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Chapter: Medical Microbiology: An Introduction to Infectious Diseases: Bacterial Processes

Cell Survival - Bacterial Processes

From studies with E. coli, it was learned that cells have many regulons involved in sur-vival responses during difficult circumstances.


Cell Stress Regulons

From studies with E. coli, it was learned that cells have many regulons involved in sur-vival responses during difficult circumstances. The catabolite repression regulon just described is in essence a means by which the cell can optimize its synthesis of catabolic enzymes by making only those that contribute to growth. But this regulon can also be viewed as a survival device, helping the cell to respond to the nutritional stress of running out of glucose. If an alternative source of carbon is present in the environment, the cell can redirect its pattern of gene expression to make a suitable adjustment to the nutritional stress.

Perhaps more obvious as a stress response is the SOS system, a set of 17 genes that are turned on when the cell suffers damage to its DNA. The products of these genes are involved in several processes that repair damaged DNA and prevent cell division during the repair.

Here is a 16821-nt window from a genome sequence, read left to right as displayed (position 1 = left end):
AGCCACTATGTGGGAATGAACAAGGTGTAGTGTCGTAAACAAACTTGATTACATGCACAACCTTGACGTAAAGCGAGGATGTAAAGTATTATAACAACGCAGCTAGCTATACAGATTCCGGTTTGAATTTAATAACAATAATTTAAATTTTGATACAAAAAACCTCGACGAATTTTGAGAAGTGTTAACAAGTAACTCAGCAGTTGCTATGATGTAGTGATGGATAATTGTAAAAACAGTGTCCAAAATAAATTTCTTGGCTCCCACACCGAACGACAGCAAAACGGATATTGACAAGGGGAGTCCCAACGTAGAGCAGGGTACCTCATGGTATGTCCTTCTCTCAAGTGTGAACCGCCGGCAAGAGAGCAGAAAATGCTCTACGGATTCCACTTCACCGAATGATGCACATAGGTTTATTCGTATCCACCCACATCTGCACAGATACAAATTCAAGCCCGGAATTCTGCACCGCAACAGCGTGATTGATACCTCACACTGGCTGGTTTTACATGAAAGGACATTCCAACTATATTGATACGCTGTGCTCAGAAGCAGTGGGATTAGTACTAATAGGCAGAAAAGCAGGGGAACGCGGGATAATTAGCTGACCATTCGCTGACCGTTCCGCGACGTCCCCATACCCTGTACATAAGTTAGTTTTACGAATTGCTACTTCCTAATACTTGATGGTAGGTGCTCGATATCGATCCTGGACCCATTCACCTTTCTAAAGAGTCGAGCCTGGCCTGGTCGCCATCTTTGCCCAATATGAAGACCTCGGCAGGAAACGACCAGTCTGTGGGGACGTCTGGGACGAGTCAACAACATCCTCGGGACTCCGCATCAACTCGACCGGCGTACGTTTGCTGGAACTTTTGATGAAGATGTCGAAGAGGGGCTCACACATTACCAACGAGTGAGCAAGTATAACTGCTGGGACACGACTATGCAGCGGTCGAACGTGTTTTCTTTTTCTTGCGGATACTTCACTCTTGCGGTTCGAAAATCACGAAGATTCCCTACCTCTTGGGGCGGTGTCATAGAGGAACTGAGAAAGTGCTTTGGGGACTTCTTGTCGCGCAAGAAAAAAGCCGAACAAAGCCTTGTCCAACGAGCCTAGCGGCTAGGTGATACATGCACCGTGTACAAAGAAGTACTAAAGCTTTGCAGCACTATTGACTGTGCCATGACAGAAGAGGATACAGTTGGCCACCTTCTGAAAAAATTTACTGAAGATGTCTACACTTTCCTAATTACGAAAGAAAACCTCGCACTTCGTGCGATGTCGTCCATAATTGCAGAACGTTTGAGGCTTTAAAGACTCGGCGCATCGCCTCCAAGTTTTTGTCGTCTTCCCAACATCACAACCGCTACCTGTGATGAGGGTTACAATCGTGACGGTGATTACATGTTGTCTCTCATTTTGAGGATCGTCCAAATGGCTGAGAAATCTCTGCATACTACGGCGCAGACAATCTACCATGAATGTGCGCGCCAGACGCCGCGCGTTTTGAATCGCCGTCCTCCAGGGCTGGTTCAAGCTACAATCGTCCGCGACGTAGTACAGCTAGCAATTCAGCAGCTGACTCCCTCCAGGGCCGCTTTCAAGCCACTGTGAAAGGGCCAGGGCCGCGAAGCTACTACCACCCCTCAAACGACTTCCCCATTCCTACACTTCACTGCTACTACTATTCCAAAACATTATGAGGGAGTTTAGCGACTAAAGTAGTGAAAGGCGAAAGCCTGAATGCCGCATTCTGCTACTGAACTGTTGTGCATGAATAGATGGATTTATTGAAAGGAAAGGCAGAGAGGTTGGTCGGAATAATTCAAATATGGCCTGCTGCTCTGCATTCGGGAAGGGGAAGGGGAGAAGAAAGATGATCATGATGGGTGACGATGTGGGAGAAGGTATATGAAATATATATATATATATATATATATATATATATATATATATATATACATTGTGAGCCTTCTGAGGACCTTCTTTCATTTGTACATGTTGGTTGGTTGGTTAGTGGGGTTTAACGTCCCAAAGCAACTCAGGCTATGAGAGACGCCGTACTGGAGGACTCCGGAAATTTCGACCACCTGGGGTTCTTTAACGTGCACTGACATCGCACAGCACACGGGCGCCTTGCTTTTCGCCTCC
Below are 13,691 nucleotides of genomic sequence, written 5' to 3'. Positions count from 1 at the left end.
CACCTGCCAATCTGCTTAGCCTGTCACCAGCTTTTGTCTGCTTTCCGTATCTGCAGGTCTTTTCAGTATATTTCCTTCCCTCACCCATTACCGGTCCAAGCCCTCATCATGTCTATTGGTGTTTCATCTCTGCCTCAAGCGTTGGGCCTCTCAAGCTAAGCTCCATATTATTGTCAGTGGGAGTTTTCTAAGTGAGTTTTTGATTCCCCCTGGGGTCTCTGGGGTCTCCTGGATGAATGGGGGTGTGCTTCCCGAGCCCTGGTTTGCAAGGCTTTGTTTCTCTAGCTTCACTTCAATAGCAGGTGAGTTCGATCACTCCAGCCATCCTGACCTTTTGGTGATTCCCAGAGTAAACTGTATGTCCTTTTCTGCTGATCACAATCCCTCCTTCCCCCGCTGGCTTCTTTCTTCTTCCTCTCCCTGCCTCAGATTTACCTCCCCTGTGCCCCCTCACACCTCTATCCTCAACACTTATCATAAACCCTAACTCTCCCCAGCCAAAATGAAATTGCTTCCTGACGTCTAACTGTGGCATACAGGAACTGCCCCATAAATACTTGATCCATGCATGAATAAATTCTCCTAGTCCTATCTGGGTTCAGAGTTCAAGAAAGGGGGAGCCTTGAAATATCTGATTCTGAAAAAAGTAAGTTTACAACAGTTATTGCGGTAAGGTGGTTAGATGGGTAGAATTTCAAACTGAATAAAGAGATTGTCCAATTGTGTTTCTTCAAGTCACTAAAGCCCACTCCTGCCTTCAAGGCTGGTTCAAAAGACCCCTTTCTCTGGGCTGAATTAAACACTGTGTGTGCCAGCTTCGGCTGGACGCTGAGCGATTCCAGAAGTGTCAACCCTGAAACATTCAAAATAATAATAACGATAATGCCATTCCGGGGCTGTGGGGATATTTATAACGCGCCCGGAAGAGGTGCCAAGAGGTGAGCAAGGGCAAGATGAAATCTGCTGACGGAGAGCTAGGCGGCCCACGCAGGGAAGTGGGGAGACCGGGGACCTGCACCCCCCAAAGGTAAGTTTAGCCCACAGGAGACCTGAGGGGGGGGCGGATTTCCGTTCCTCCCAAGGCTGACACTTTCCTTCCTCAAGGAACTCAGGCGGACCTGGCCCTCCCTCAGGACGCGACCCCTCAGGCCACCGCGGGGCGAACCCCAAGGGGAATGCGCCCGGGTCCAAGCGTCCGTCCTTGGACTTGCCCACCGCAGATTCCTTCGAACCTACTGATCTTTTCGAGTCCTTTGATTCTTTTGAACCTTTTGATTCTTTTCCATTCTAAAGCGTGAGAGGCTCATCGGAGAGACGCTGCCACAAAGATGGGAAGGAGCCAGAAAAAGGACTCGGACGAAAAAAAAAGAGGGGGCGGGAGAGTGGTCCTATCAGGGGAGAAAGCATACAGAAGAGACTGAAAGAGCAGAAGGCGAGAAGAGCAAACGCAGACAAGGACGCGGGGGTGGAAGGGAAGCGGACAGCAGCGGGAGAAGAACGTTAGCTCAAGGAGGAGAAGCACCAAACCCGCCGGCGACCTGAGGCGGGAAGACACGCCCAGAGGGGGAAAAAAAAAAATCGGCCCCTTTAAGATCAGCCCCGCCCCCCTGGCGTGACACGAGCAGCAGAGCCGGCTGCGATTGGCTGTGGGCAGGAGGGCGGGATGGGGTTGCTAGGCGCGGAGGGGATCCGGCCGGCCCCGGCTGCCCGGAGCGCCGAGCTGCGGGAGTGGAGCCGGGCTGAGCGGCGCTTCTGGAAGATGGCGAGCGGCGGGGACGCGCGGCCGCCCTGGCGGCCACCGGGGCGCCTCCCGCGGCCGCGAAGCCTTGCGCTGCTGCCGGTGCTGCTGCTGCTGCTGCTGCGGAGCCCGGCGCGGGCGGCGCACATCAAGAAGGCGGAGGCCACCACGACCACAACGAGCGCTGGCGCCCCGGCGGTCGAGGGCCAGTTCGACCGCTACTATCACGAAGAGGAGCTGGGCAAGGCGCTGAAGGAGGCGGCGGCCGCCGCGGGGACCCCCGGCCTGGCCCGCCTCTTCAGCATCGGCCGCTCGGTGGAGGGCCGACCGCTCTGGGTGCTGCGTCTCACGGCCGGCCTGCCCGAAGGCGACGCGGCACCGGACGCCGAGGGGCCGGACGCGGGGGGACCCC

Another prominent bacterial cell stress regulon is responsible for the heat-shock re-sponse. It encompasses some 20 genes, which are transcriptionally activated on an upwardshift in temperature or on imposition of several kinds of chemical stress, including alcohol. In the case of E. coli, the heat-shock regulator protein is a special subunit of RNA poly-merase, σ-32, which replaces the normal σ-70 subunit and locates the special promoters of the heat-shock genes. At least half of the heat-shock genes encode proteins that either are proteases or are protein chaperones that assist in the processing, maturation, or export of other proteins. It is thought that these chaperones and proteases are needed for normal pro-tein processing at all temperatures but are required in higher amounts to counteract the effects of high temperature on protein folding and protein – protein interactions. The bacte-rial chaperones are highly similar to their mammalian counterparts. For example, HtpG, DnaK, and GroEL of E. coli correspond to the mammalian hsp90, hsp70, and hsp60 fami-lies of chaperones, respectively. The precise involvement of the heat-shock response in in-fectious disease is still being explored, but it is striking that antibodies directed against bacterial heat-shock proteins constitute a major component of the serologic response of humans to infection or vaccine administration. Fever in humans can elevate body tempera-ture sufficiently to induce the heat-shock response, and it is suspected that this response may affect the outcome of various infections. Also, some viruses both of bacteria and of humans use the heat-shock proteins of their host cells to promote their own replication.